Using Zoom for Video Conferencing

I love Zoom, but like any tech, there are potential vulnerabilities for new users.

Protect your Zoom account and avoid Zoombombing (aka hacking) by following these suggestions:

  • Be wary of links. Login at Zoom directly rather than using the meeting link. Enter the provided meeting ID to join a meeting.
  • Set screen sharing to host only. Doing so prevents your meeting from being hijacked by a hacker.
  • Use the waiting room feature to prescreen and approve attendees.
  • Try Zoom webinars instead (this is the method I use for all my CLEs). Webinar settings offer advanced controls, including several approaches to prescreening attendees.

Read more about these safety tips here.

Are Zoom Conferences Recorded?

Webinars

When I conduct Zoom CLE webinars, I record them. This is a setting I activate as host. It isn’t automatic.

Meetings

Zoom meetings are recorded by default. Zoom help explains this and instructs hosts on how to change settings. This is one area where the USA Today article is misleading. For information on Zoom encryption, see this.

Give Others a Heads Up

No matter what you do, it is common sense to give clients and others a heads up on how your video meeting will be conducted. Advise if you plan to record. Let attendees know if your conference is listen only, whether they can raise their hand, or submit questions.

Documenting Your File

Recordings have their place. For example, preserving the meeting as part of your file. Advanced settings in Zoom allow you to include all participant names, add a time stamp, save chat files, and automatically transcribe audio.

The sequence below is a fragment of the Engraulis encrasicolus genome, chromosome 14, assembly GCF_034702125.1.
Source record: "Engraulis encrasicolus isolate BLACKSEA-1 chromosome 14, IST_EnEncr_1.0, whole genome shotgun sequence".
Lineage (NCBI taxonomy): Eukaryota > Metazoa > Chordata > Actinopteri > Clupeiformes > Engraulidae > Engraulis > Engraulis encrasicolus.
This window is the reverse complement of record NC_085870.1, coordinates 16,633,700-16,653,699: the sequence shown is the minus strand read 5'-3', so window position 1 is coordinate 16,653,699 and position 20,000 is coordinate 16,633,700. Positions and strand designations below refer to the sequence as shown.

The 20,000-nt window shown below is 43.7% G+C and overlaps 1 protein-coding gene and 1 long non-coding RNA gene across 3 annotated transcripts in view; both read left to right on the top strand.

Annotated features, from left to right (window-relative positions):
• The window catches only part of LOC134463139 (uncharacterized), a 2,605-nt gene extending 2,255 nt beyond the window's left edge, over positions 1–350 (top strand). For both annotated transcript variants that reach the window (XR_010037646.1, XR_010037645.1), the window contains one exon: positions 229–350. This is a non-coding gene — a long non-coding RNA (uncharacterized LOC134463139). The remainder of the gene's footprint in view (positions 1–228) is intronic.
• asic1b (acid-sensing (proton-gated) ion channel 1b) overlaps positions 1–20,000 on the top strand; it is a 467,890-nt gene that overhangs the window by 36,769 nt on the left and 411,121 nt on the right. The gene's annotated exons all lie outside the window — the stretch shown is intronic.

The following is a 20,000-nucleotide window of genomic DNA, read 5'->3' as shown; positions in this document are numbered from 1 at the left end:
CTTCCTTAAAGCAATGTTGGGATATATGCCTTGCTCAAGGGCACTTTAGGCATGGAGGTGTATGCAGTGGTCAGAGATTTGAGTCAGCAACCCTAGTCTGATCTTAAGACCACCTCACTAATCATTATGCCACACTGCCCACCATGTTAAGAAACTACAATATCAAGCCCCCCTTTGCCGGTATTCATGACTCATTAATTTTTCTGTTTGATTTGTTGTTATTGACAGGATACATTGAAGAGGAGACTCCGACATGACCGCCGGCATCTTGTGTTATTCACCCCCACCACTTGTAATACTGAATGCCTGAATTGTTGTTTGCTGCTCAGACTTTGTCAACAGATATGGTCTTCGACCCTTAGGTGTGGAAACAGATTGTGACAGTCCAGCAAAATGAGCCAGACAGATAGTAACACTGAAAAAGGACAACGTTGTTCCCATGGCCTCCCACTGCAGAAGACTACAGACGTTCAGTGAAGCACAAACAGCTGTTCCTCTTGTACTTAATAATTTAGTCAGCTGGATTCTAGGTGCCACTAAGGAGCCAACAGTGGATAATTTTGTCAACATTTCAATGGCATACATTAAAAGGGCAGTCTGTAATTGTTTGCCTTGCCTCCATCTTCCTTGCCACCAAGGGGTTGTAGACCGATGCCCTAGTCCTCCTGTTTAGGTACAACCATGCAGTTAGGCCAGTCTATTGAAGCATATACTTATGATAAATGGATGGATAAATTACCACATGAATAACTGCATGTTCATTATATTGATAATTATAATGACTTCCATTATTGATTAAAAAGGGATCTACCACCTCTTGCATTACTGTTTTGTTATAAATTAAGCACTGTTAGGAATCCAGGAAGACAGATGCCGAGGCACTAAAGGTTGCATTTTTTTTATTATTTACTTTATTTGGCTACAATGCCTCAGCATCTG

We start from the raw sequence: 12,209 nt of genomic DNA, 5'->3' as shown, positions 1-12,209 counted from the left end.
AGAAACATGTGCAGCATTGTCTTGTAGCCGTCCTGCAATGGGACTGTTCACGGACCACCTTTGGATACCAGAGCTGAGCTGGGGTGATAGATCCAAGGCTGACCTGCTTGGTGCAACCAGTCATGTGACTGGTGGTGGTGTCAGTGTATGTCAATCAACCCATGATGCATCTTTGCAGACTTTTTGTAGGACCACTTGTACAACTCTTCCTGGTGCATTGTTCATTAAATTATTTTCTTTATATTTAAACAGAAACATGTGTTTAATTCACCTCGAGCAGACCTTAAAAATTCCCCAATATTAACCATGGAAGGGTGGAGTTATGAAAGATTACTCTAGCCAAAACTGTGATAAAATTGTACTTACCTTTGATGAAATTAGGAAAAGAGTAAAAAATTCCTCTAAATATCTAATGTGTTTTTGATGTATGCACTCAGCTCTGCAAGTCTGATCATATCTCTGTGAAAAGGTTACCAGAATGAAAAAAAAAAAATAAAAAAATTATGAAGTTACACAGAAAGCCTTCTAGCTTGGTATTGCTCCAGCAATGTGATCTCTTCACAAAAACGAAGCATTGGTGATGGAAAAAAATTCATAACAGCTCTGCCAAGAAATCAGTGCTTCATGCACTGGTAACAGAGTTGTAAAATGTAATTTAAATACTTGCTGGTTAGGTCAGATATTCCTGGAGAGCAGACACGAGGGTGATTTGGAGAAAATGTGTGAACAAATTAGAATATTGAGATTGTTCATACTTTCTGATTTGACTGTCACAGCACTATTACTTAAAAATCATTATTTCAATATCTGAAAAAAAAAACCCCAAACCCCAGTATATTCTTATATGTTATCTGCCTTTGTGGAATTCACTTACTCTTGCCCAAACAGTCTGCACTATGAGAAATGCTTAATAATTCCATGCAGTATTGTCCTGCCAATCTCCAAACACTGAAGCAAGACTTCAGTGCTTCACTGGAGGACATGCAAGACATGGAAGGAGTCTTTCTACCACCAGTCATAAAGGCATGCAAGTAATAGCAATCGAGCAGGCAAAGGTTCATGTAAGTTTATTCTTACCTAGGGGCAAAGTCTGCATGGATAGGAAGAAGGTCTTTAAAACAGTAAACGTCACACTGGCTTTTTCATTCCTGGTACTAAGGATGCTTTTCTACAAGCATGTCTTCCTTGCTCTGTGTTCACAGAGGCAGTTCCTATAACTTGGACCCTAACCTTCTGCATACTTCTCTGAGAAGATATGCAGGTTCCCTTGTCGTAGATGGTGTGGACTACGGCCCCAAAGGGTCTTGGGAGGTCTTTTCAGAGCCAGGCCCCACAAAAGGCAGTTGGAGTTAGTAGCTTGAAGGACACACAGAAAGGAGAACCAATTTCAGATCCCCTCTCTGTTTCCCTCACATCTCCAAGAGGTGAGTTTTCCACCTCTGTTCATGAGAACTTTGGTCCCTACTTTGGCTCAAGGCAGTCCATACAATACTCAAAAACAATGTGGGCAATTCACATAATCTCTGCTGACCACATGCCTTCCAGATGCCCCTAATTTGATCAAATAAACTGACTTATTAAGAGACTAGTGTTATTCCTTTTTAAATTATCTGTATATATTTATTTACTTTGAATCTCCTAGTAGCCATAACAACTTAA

All in all, Zoom is a pretty terrific tool.

All Rights Reserved 2020 Beverly Michaelis

How to Work Remotely

For those of you struggling to figure out how your business can adapt to the age of COVID-19, here’s the good news: it can be done!

The keys, according to Washington Lawyer Jordan L. Couch, are:

  • Setting up a VPN & Remote Desktop
  • Grabbing What You Need from the Office
  • Taking Online Signatures
  • Using Cloud Storage
  • Scheduling Video Conferences and Investing in VoIP

Read more at the link below.

via How to Work Remotely as a Lawyer: An Innovator’s Guide to Law in the Time of Coronavirus — NWSidebar.

My two cents?

VPN and Remote Desktop

Remote access allows you to get to all your office files from home. Learn more by reading this post.

Grabbing What You Need at the Office

Plan before you go. If you have staff, ask for input then make a list. Find a cardboard box, sacks, or anything you can use to carry office supplies and the like – ideally virus-free and ready to go. If you’re not sure whether the carriers you’re using to bring stuff home are good to go, then disinfect. Be prepared to do it again or to “quarantine” carriers when you return home.

  • If you were last in the office four or more days ago – everything you bring home is virus-free. This assumes no one else has been in your space and had access to files or items in your workspace.
  • If you were in the office more recently, prepare to disinfect what you bring home or quarantine it for three days. The virus lives on plastic for three days and plastic is EVERYWHERE in our offices – keyboards, mice, phones, etc. Read more here.
  • Protect yourself. If you are in a firm, office share, rent space, or pay for custodial services, assume someone has been in your space and protect yourself according to CDC guidelines.

Digital Signatures

I first wrote about digital signatures in 2012. I’m a big fan. See the heading Digital Signing Apps in this post for recommendations.

Cloud Storage

If you already have Microsoft Office 365, use OneDrive. If you have Google Apps, use Google Drive. Mac user? Why iCloud of course. Otherwise, think about Box or Dropbox Business.

Phone conferencing

VOiP isn’t essential. If you use your cell phone for business, you’re already set. If you rely on an office landline, contact your provider about call forwarding. Minimally change your outgoing message so clients know you’ll be monitoring and returning calls remotely.

Video conferencing

I love Zoom for video conferencing! All my webinars are conducted through Zoom.